1. Skip bottling. Buy a couple cheap 5 gallon soda kegs, put new o-rings on them. Buy a REALLY cheap empty CO2 canister and go exchange it for a full one. Buy a cheap regulator. Resist any desire to get anything expensive. You need to control low pressures of CO2, not regulate a mission to Mars. The total cost is probably less than you'd spend on bottles. Well, probably not, but bottling sucks ass. You need manifolds? Then visit Home Depot and make one for $8 rather than buy one for $100.
2. Don't get too caught up in "sterile". I have NEVER had an "infected" or contaminated product. Really, the only good reason I'd give for these big starters is too decrease the lag time when contamination could take place. But with products like StarSan out there, truthfully, it's damn hard to introduce enough bacteria or wild yeast to offset the final product. Hell, yeast straight from the manufacture now come with 100 billion cells. When I started, that was what a big starter was!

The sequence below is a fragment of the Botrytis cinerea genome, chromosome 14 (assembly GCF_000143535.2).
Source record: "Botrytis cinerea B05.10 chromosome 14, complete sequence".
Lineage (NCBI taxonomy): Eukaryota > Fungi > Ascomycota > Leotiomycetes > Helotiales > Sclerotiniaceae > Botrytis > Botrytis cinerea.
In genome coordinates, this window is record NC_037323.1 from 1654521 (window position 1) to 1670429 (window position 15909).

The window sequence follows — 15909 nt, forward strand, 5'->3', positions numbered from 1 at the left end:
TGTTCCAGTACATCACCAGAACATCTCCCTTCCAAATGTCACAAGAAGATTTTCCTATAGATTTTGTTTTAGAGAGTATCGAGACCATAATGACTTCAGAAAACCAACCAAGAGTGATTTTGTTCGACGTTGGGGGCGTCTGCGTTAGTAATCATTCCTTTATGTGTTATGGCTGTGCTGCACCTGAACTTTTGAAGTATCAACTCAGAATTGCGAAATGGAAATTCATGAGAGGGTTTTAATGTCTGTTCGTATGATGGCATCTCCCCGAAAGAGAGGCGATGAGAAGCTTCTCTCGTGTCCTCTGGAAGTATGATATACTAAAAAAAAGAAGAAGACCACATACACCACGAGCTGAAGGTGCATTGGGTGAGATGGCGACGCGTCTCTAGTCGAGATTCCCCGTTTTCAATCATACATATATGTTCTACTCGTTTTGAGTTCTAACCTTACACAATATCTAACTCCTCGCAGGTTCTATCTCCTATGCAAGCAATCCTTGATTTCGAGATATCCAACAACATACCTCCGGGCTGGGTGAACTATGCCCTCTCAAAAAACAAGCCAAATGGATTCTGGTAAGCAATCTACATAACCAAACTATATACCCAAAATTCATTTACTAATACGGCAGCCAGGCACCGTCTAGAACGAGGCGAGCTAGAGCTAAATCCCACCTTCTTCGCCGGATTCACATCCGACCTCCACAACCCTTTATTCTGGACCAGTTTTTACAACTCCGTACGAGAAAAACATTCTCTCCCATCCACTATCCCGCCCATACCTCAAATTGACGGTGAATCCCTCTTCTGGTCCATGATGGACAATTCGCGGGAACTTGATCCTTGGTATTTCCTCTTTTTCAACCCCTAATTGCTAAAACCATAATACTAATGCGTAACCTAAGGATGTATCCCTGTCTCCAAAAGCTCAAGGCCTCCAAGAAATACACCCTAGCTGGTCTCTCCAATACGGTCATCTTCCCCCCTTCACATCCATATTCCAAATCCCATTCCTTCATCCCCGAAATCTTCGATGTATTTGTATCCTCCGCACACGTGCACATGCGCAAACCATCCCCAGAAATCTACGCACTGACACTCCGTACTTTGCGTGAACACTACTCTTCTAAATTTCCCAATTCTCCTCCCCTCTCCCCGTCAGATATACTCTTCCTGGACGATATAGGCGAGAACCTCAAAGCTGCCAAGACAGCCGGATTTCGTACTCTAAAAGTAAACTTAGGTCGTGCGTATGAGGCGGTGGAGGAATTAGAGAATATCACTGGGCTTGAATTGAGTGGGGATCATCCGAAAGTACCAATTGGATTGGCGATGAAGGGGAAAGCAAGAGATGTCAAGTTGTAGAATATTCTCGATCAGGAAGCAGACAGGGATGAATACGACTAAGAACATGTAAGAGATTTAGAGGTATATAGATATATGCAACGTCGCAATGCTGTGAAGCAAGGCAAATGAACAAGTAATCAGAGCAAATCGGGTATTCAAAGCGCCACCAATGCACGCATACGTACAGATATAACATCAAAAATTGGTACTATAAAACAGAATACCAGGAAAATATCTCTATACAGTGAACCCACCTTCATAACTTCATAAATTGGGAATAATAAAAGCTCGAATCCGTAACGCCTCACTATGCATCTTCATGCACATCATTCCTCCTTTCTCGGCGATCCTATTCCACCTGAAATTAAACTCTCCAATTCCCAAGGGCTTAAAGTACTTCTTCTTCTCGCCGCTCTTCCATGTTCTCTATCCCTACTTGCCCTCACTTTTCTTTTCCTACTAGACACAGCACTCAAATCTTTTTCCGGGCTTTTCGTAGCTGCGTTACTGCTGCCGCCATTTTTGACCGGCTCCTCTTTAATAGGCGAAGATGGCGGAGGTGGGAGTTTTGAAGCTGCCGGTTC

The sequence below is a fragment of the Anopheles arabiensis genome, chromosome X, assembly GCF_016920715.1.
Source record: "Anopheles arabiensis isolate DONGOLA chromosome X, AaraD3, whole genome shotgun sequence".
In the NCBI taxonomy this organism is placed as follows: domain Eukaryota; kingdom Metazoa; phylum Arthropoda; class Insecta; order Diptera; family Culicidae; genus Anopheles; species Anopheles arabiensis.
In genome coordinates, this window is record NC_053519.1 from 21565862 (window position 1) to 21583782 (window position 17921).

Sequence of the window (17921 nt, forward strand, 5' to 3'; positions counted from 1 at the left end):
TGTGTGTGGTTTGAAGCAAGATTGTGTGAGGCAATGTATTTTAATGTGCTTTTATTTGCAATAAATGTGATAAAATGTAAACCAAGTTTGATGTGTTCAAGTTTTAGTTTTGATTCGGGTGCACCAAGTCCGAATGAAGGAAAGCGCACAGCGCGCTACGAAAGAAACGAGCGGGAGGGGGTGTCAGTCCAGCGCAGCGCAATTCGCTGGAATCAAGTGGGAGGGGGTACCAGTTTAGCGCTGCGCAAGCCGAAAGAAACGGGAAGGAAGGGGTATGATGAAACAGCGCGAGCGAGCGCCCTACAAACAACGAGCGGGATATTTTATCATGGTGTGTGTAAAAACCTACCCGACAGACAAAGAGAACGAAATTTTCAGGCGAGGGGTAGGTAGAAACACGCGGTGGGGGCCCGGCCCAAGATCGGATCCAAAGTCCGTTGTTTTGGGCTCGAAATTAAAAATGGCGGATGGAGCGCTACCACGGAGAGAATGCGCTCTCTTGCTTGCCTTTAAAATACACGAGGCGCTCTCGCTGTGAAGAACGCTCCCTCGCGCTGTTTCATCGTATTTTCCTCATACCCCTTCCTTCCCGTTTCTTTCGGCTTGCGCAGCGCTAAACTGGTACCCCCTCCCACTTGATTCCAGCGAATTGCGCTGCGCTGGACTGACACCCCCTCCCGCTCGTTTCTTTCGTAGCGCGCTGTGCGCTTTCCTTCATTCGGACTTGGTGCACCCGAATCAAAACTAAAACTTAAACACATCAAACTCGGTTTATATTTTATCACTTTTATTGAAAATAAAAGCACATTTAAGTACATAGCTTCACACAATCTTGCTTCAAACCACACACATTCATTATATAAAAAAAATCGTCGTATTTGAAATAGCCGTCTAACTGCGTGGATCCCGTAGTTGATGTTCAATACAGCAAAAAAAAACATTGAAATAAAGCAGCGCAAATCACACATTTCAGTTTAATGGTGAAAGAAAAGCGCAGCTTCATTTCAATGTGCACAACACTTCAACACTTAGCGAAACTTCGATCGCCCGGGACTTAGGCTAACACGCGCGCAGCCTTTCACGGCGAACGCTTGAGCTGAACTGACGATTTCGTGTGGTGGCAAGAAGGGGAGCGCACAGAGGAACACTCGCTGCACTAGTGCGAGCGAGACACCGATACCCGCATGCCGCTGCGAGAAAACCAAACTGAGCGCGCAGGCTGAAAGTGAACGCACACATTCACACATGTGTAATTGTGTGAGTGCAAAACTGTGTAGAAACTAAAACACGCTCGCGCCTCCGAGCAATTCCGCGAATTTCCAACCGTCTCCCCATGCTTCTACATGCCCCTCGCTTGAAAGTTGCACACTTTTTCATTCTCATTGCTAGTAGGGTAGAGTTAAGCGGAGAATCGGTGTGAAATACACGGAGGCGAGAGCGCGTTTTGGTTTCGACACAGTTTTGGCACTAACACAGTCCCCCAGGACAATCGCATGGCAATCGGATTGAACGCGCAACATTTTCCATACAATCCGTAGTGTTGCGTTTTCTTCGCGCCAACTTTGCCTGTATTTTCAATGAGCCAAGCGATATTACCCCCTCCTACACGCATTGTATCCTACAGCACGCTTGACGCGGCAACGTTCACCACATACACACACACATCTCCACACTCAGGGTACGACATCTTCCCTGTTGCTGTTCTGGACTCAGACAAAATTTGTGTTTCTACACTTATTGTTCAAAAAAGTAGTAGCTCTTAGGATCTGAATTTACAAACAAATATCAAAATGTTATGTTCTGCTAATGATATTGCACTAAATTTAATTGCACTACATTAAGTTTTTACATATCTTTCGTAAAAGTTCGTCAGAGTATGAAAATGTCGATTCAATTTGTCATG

3. When you go all-grain, get 5.2 stabilizer if you don't want to mess with anything for easy brewhouse repeatability. No realistic homebrewer really cares if their efficiency is high........we just care that we get something very similar with each batch. If I can repeat my efficiency, I can make the recipe I want and then make it again if I do it just right.
4. If you want to make a certain style of beer, you have to start with the right water. For instance, Omaha has water pretty close to Munich. So Omaha tap makes pretty solid Bavarian beers. If you lived in Florida, you would have the soft water used to create the world's best Pilzen's in Czech. Etc. Etc. That's kind of like your brewing 404 class. You can order a water profile from your local municipality and manipulate. Or start with RO water and create exactly what you want.